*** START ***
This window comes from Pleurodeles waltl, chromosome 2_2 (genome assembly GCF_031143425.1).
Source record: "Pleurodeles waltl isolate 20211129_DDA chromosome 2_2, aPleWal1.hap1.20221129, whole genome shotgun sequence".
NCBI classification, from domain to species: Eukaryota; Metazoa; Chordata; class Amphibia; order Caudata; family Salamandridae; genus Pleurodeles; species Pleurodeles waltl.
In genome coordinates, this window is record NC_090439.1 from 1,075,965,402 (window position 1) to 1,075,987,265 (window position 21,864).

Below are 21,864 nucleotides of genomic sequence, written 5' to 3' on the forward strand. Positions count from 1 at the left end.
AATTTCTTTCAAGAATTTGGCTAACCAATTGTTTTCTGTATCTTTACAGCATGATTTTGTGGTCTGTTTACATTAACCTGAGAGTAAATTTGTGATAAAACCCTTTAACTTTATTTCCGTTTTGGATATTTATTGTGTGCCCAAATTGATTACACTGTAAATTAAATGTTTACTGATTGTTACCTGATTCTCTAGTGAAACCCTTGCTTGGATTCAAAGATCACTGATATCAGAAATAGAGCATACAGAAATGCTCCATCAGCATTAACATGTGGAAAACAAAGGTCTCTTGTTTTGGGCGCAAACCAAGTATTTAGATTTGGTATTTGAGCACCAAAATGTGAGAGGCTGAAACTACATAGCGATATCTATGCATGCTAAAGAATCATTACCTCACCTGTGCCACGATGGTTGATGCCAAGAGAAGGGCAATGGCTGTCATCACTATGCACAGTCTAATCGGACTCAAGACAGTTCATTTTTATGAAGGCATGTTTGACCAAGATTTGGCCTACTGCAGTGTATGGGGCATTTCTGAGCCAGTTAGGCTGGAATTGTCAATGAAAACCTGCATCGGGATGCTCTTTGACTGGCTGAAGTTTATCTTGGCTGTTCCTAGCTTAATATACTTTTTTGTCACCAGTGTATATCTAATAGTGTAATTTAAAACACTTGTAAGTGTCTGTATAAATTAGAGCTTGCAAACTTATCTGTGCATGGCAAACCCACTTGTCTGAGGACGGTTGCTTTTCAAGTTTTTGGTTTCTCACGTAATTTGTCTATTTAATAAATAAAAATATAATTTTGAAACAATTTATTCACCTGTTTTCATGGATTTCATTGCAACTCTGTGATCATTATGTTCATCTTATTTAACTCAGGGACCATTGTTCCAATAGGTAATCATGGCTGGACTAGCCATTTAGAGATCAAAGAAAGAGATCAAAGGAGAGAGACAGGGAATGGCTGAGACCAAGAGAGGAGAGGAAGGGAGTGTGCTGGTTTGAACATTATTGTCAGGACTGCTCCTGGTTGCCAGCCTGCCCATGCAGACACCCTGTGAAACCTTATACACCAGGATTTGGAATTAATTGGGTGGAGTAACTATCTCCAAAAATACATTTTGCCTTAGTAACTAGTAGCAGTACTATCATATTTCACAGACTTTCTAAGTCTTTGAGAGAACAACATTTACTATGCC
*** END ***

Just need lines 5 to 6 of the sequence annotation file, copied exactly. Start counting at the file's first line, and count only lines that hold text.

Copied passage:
Below are 21,864 nucleotides of genomic sequence, written 5' to 3' on the forward strand. Positions count from 1 at the left end.
AATTTCTTTCAAGAATTTGGCTAACCAATTGTTTTCTGTATCTTTACAGCATGATTTTGTGGTCTGTTTACATTAACCTGAGAGTAAATTTGTGATAAAACCCTTTAACTTTATTTCCGTTTTGGATATTTATTGTGTGCCCAAATTGATTACACTGTAAATTAAATGTTTACTGATTGTTACCTGATTCTCTAGTGAAACCCTTGCTTGGATTCAAAGATCACTGATATCAGAAATAGAGCATACAGAAATGCTCCATCAGCATTAACATGTGGAAAACAAAGGTCTCTTGTTTTGGGCGCAAACCAAGTATTTAGATTTGGTATTTGAGCACCAAAATGTGAGAGGCTGAAACTACATAGCGATATCTATGCATGCTAAAGAATCATTACCTCACCTGTGCCACGATGGTTGATGCCAAGAGAAGGGCAATGGCTGTCATCACTATGCACAGTCTAATCGGACTCAAGACAGTTCATTTTTATGAAGGCATGTTTGACCAAGATTTGGCCTACTGCAGTGTATGGGGCATTTCTGAGCCAGTTAGGCTGGAATTGTCAATGAAAACCTGCATCGGGATGCTCTTTGACTGGCTGAAGTTTATCTTGGCTGTTCCTAGCTTAATATACTTTTTTGTCACCAGTGTATATCTAATAGTGTAATTTAAAACACTTGTAAGTGTCTGTATAAATTAGAGCTTGCAAACTTATCTGTGCATGGCAAACCCACTTGTCTGAGGACGGTTGCTTTTCAAGTTTTTGGTTTCTCACGTAATTTGTCTATTTAATAAATAAAAATATAATTTTGAAACAATTTATTCACCTGTTTTCATGGATTTCATTGCAACTCTGTGATCATTATGTTCATCTTATTTAACTCAGGGACCATTGTTCCAATAGGTAATCATGGCTGGACTAGCCATTTAGAGATCAAAGAAAGAGATCAAAGGAGAGAGACAGGGAATGGCTGAGACCAAGAGAGGAGAGGAAGGGAGTGTGCTGGTTTGAACATTATTGTCAGGACTGCTCCTGGTTGCCAGCCTGCCCATGCAGACACCCTGTGAAACCTTATACACCAGGATTTGGAATTAATTGGGTGGAGTAACTATCTCCAAAAATACATTTTGCCTTAGTAACTAGTAGCAGTACTATCATATTTCACAGACTTTCTAAGTCTTTGAGAGAACAACATTTACTATGCC